the night with anxiety attacks is probably suffering from a mind-deading
job, the pointless acquisition of consumer goods, the emptiness of family
life, etc. But all that talk does not speak to how he is to cope with these
attacks in the here and now. Waxing political is, at best, a diversionary
tactic. At his worse, Cushman is encouraging us to change our psychotherapy
chairs into pulpits and preach the good life.

Let's return to the original question, concerning the postmodern
critique of value neutrality. Clearly, Cushman feels that postmodernism (a
term burden with meanings) gives him license to drop traditional
professional neutrality. He makes this move because he understands the
postmodern perspective as dropping the "truth-value" distinction. Thus, he
feels free to be a prophet. But the problem, for me, is that, in truth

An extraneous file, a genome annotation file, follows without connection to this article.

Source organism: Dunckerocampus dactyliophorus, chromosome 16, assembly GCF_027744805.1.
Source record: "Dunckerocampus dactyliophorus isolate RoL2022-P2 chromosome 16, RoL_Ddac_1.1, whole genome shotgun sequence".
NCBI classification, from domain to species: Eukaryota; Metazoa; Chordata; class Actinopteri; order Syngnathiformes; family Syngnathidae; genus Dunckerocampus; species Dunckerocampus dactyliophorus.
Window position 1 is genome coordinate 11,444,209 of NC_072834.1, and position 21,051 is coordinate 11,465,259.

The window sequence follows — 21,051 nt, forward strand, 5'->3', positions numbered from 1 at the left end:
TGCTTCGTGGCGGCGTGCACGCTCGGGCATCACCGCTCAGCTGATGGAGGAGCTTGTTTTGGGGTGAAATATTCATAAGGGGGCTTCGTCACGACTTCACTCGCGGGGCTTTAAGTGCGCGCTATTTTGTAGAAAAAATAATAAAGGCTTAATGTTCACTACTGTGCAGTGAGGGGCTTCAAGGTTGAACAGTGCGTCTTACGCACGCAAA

(dare I use that word) , Cushman is not a postmodernist at all. Cushman is
a (fairly simple-minded) modernist critical theorist who freely employs
the traditional "ideology critique." Namely: "My opponents are steeped in
ideological obscuration while I (Cushman), see things the way they are or,
perhaps, should be." Moreover, he commits a version of the psychologist's
fallacy. That is, he equates the ideological origins of an idea with the
value of its concrete practices. By his lights, the VW should be a heinous
design because of its association with fascism.

So, in the end, we really can't use Cushman to answer my original
question of the postmodern deconstruction of scientific objectivity. Is
anybody interested in exploring this notion with other texts?